Are you plagued by serial get-out-of-debt disorder?

Michelle Singletary on

-- Diagnose why you keep getting into debt. In this case, it could be the unpredictable payments to her husband's business. The Small Business Administration has resources to help. On its website,, search for this blog post: "4 Ways to Better Manage Irregular Income."

But if the earnings from her husband's entrepreneurial enterprise are continually inadequate to meet this couple's household needs, then perhaps he could take on another job. Or maybe self-employment isn't working, which is why they are using credit to make ends meet.

-- Get help. The reader said, "I've learned my lesson, really."

But have you? Really?

If income isn't the issue, you may need therapy if your spending is a symptom of psychological issues. Maybe you need to deal with childhood trauma. Perhaps you spend more when you're under a lot of stress. And when the stress is gone, you clear up your debt. But when it returns, you go back to shopping as a relief.

If it's just an aversion to budgeting, get help from a nonprofit credit-counseling agency. To find a local agency, go to the National Foundation for Credit Counseling's website: The agency can also help you negotiate with creditors and set up a debt payment plan.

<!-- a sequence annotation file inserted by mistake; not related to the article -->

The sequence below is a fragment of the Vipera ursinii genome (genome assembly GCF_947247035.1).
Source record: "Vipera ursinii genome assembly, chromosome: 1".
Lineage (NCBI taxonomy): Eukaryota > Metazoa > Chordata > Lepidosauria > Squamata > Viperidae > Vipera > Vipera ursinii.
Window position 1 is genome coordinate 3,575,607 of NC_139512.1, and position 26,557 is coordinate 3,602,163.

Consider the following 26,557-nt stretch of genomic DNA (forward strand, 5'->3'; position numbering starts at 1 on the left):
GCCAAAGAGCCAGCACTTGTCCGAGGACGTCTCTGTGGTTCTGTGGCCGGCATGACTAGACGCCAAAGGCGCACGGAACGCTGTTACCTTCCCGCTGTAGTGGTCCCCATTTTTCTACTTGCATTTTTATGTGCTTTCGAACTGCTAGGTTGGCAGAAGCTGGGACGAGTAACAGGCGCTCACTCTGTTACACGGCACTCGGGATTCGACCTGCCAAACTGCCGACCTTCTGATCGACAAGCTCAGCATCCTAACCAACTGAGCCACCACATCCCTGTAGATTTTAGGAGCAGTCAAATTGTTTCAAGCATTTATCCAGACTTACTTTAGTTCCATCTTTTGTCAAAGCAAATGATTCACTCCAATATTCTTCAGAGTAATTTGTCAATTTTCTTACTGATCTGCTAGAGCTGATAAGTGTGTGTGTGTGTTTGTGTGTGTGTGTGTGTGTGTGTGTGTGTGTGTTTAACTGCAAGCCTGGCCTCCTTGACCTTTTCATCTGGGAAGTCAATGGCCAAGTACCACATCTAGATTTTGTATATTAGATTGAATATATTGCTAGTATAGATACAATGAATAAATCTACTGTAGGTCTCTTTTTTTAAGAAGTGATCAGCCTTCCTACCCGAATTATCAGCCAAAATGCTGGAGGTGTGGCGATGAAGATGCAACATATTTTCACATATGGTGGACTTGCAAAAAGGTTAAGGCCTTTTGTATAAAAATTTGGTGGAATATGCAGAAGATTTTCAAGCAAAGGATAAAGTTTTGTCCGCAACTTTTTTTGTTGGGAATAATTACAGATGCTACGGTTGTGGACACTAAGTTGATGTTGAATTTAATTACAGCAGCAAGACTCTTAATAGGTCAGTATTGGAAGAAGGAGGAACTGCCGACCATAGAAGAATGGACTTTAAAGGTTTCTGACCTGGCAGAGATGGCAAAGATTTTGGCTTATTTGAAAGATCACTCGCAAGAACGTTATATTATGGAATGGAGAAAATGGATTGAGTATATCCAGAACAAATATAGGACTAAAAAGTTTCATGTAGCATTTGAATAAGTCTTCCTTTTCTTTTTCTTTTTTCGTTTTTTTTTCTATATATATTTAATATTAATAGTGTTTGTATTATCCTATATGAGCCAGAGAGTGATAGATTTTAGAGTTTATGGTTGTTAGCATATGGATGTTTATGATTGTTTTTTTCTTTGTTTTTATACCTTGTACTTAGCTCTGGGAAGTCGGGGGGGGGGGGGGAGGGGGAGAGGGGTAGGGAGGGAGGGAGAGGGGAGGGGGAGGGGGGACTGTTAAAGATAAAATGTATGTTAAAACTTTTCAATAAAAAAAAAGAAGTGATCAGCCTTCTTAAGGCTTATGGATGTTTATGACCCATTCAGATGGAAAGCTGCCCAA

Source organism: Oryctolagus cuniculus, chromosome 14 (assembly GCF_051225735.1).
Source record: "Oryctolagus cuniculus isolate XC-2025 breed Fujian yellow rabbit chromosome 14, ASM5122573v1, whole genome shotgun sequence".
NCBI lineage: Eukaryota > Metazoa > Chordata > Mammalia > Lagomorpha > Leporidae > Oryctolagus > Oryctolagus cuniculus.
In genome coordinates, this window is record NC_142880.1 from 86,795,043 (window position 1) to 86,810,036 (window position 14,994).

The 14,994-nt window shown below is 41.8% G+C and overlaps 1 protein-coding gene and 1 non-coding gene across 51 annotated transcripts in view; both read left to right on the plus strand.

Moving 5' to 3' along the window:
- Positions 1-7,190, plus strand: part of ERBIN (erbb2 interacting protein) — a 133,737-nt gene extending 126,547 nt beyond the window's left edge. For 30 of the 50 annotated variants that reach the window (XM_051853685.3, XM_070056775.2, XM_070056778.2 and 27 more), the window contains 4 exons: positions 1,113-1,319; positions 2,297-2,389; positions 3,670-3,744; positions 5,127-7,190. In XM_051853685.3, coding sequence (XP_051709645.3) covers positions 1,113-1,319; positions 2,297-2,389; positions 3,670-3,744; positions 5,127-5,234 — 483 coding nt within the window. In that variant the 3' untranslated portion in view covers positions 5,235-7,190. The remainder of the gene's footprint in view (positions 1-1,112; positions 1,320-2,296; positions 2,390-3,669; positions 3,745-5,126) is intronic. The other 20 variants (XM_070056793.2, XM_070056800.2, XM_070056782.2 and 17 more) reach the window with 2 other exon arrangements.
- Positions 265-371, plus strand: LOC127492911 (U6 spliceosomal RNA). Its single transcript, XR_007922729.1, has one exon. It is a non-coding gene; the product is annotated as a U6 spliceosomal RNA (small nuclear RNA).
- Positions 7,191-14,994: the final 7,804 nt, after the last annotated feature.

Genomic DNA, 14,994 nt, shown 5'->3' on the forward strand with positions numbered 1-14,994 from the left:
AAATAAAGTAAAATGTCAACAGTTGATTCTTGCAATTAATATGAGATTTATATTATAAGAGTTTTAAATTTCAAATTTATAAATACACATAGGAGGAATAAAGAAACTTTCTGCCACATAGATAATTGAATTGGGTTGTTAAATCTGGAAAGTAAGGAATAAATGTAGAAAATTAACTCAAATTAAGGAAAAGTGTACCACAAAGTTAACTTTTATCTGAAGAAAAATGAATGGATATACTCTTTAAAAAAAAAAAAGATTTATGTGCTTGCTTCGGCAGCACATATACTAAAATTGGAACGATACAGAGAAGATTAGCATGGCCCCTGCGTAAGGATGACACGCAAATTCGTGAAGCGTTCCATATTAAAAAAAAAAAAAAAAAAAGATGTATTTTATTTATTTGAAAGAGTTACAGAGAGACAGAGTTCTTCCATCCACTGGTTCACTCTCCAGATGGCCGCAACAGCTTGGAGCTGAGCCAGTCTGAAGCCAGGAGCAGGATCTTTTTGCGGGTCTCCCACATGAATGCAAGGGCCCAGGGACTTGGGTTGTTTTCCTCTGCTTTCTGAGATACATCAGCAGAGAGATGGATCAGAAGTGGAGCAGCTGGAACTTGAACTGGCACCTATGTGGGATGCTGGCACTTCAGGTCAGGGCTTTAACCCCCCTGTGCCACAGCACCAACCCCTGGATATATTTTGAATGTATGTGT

-- Don't put a Band-Aid on the problem by dragging in friends or relatives. No, you should not ask a family member to co-sign a loan. You will be putting his or her financial health on the line. Besides, in my experience, when people get a consolidation loan, they get a false sense of financial freedom. The zero balances on their credit cards are too tempting.

Unless you address the root cause of your serial get-out-of-debt disorder and take steps to prevent its reoccurrence, this condition won't be cured.


Readers can write to Michelle Singletary c/o The Washington Post, 1301 K St., N.W., Washington, D.C. 20071. Her email address is Follow her on Twitter (@SingletaryM) or Facebook ( Comments and questions are welcome, but due to the volume of mail, personal responses may not be possible. Please also note comments or questions may be used in a future column, with the writer's name, unless a specific request to do otherwise is indicated.

(c) 2017, Washington Post Writers Group



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